Stabilization of human walking by muscles revealed using three-dimensional muscle-driven simulations
- Walking is the primary way in which humans move around in daily life. Stroke, injuries, or neuromuscular disorders such as cerebral palsy can impair an individual's ability to walk, thereby making activities of daily life much more difficult. Treatment of walking disorders targets muscles, but the mechanisms by which muscle forces influence body motion are poorly understood. Because important quantities like muscle forces cannot be measured during movement, experimental methods alone are insufficient for improving our understanding of the cause-effect relationships underlying the control of human walking. Muscle-driven simulations have emerged as powerful tools for calculating muscle forces and investigating how muscle forces influence body motion. This dissertation presents a new "residual reduction algorithm" for improving the consistency in a model between motion and force data collected during motion capture, enabling the generation of simulations of long-duration gait movements such as walking and running. This algorithm has enabled hundreds of researchers around the world to generate simulations of walking. This algorithm was used to generate a thoroughly tested, three-dimensional muscle-driven simulation of an unimpaired man walking for ten gait cycles. This simulation has been made freely available at https://simtk.org/home/muscleprops so other researchers can download, reproduce, modify, and analyze this simulation to investigate questions regarding human walking without having to generate their own simulations from their own motion capture data, thereby saving thousands of man-hours of time for the field of computational biomechanics. We used this simulation to resolve a long-standing mystery in movement science: how the human body responds to external disturbances when the central nervous system's responses are substantially delayed. We showed that intrinsic properties of muscles help stabilize walking by responding instantaneously to disturbances, thereby complementing the central nervous system's delayed response. This study demonstrates the utility of simulations for investigating questions about human walking that cannot be explored with experimental methods alone. The residual reduction algorithm also enabled the generation of 32 simulations of eight subjects walking at four different speeds. We analyzed these simulations to determine which muscle groups make the largest contributions to mediolateral ground reaction force across a range of speeds. We showed that walking speed affects peak lateral ground reaction force in early stance and peak medial ground reaction force during early single support. The hip abductors are the largest contributors of medial ground reaction force at all walking speeds. The calf muscles, knee extensors, and adductors oppose the abductors by contributing lateral ground reaction forces. The work presented in this dissertation has enabled several studies to be performed using muscle-driven simulations to gain insight into how muscles modulate walking and running movements. This dissertation presents two such studies that reveal insight into how muscle properties help stabilize walking and how muscles contribute to mediolateral stability during walking.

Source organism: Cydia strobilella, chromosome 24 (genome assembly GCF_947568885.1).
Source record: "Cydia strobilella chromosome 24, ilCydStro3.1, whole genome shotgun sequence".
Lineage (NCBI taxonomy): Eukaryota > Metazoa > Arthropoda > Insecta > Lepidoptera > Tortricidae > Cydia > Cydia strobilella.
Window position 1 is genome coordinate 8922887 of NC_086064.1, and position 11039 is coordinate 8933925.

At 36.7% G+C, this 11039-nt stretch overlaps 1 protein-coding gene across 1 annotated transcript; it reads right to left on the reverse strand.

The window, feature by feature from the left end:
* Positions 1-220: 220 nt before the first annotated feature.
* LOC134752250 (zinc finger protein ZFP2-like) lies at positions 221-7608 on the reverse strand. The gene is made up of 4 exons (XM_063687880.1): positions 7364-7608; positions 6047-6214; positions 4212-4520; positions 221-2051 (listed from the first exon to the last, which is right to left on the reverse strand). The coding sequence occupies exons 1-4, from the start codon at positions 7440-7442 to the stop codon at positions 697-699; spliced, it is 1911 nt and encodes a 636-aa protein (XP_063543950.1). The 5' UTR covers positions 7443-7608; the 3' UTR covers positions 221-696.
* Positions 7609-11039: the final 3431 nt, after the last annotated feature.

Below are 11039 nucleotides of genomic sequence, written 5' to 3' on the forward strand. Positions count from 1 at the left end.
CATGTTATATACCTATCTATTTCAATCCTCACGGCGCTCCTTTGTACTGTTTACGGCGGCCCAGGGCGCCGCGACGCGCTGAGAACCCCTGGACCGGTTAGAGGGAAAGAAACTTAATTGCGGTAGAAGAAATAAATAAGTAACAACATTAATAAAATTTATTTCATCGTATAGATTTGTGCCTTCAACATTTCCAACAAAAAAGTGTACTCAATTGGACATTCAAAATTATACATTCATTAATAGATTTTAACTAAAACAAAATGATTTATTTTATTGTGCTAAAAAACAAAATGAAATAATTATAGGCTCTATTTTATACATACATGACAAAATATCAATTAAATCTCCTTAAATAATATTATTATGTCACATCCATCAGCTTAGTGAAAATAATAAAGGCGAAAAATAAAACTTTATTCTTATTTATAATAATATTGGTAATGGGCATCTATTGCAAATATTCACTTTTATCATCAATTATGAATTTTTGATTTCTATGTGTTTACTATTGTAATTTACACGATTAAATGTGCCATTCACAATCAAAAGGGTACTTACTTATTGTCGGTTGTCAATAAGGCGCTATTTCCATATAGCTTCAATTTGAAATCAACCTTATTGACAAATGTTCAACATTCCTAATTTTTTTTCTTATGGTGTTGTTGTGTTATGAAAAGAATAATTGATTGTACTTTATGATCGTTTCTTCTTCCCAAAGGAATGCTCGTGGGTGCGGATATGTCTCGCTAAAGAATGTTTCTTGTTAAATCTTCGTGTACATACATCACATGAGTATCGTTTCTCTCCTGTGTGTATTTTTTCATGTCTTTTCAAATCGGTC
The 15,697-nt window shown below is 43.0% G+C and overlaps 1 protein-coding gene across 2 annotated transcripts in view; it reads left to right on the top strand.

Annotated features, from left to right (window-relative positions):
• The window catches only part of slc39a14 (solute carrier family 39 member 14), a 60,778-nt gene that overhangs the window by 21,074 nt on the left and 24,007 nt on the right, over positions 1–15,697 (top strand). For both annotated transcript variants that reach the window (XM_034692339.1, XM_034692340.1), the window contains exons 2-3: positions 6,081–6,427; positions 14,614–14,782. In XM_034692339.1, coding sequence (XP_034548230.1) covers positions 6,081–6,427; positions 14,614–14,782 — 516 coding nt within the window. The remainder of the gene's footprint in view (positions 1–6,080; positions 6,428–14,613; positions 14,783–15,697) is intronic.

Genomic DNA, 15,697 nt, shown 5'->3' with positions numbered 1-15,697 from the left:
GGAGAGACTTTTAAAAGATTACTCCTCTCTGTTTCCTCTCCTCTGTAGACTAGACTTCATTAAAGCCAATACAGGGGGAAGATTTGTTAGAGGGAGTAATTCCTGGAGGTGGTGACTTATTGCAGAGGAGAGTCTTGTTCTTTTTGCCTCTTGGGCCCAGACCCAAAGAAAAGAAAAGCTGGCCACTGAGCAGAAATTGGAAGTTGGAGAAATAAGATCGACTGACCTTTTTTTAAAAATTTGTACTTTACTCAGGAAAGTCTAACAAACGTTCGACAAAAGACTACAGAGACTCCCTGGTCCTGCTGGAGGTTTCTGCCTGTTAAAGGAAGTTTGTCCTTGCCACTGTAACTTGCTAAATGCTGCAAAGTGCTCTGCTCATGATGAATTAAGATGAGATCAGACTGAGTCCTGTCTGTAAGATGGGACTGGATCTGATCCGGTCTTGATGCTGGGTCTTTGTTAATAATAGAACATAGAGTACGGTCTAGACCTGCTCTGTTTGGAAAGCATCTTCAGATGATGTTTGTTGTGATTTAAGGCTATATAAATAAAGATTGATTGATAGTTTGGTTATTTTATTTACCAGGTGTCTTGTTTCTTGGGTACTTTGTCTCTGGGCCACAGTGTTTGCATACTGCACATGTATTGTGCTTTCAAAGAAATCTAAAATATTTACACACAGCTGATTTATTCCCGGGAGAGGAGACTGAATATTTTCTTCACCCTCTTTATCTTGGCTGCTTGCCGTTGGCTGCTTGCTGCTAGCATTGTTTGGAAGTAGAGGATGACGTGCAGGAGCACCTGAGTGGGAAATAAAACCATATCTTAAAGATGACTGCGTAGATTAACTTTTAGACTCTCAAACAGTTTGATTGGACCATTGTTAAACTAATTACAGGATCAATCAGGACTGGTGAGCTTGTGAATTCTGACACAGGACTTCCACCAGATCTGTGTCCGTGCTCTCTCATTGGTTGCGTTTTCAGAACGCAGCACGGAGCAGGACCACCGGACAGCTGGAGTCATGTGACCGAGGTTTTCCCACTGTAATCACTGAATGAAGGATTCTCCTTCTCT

|Type of resource
|electronic; electronic resource; remote
|1 online resource.
|John, Chand Thomas
|Stanford University, Computer Science Department
|Fedkiw, Ronald P, 1968-
|Fedkiw, Ronald P, 1968-
|Statement of responsibility
|Chand Thomas John.
|Submitted to the Department of Computer Science.
|Ph.D. Stanford University 2012
- © 2012 by Chand Thomas John
- This work is licensed under a Creative Commons Attribution Non Commercial 3.0 Unported license (CC BY-NC).
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